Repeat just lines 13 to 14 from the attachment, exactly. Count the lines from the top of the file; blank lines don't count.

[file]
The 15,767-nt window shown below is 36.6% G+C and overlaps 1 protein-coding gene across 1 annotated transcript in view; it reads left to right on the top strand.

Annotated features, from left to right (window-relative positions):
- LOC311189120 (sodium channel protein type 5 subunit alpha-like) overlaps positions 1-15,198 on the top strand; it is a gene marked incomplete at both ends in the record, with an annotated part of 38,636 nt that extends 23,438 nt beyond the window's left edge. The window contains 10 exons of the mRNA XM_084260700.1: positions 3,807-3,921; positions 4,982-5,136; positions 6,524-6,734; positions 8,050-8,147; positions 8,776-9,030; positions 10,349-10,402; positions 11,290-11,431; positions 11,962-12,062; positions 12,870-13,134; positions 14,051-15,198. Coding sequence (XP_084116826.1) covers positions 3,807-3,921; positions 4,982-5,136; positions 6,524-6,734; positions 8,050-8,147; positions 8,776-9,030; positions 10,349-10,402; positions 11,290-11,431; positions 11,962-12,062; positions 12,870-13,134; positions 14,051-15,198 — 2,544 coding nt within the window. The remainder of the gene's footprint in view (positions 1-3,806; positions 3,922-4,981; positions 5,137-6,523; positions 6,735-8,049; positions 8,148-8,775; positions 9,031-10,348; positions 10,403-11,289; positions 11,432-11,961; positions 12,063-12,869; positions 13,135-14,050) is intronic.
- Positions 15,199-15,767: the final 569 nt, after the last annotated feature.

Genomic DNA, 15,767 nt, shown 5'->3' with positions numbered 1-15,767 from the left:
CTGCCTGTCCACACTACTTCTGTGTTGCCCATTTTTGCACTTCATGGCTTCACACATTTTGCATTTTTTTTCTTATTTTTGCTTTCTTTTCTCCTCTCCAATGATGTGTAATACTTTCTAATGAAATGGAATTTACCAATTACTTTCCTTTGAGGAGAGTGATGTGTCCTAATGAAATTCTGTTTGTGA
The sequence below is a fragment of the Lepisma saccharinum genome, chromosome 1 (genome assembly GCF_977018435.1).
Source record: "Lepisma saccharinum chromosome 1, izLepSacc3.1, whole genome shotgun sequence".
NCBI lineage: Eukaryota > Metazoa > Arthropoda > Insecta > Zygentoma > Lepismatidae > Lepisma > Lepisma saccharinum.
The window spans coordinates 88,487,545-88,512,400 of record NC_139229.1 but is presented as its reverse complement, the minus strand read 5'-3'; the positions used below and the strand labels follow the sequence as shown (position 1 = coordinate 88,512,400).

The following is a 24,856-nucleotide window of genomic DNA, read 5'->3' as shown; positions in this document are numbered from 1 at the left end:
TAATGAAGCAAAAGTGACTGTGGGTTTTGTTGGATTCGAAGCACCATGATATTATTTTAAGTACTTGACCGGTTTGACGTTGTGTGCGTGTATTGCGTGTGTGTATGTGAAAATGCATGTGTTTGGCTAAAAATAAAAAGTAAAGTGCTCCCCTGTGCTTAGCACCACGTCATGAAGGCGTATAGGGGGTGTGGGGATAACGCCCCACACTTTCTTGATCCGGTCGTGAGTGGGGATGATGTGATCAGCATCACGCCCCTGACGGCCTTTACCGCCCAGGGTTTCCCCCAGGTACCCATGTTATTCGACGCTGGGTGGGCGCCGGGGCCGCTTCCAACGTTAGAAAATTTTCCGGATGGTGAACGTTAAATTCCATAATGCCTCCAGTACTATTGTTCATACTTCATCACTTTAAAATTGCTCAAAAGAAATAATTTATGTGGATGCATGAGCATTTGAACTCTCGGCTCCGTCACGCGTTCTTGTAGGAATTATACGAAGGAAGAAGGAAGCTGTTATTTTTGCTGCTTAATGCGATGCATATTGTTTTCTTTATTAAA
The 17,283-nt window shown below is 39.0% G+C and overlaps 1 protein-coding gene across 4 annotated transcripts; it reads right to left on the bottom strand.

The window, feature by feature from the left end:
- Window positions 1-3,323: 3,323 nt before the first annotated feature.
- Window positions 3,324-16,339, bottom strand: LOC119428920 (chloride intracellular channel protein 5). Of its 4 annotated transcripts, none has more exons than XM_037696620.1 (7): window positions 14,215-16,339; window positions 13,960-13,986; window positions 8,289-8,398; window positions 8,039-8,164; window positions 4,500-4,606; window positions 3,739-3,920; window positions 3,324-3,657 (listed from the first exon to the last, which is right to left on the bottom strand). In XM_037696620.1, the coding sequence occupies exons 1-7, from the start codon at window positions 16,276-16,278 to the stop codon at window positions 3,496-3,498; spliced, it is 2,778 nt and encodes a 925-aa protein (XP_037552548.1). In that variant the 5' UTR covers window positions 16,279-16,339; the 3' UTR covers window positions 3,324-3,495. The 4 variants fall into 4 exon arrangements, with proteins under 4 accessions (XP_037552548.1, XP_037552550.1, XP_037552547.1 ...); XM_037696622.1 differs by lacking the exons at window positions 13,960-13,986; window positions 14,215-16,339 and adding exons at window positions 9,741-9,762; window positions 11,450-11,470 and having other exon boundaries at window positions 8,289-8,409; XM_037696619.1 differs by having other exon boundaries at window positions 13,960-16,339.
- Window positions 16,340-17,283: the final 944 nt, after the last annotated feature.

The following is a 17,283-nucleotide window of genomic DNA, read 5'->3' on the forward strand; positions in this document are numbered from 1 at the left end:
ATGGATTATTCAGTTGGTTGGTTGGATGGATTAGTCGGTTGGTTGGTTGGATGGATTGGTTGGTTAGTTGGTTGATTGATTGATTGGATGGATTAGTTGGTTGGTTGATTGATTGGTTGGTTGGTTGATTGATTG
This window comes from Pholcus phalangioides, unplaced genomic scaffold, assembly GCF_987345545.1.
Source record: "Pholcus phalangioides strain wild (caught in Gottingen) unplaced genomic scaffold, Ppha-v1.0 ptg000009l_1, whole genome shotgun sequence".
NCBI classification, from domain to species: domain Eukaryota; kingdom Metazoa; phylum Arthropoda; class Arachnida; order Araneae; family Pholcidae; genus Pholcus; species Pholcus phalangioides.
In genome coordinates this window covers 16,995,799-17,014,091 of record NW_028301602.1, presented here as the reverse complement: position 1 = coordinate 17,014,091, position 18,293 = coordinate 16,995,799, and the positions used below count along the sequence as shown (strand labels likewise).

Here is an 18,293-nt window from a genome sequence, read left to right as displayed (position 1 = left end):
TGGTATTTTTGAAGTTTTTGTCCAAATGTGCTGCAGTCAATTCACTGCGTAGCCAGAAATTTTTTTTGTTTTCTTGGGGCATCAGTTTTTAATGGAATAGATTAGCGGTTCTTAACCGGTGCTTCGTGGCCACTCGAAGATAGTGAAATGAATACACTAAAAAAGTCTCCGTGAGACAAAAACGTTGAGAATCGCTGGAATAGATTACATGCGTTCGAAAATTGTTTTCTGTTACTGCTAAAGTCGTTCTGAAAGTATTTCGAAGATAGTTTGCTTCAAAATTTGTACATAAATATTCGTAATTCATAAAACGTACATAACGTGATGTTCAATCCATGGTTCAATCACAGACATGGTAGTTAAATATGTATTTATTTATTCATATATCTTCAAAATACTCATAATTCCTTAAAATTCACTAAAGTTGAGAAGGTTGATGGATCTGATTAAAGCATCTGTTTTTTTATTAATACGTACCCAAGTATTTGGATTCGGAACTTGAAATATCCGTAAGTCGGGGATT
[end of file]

The 17,283-nt window shown below is 39.0% G+C and overlaps 1 protein-coding gene across 4 annotated transcripts; it reads right to left on the bottom strand.

The window, feature by feature from the left end: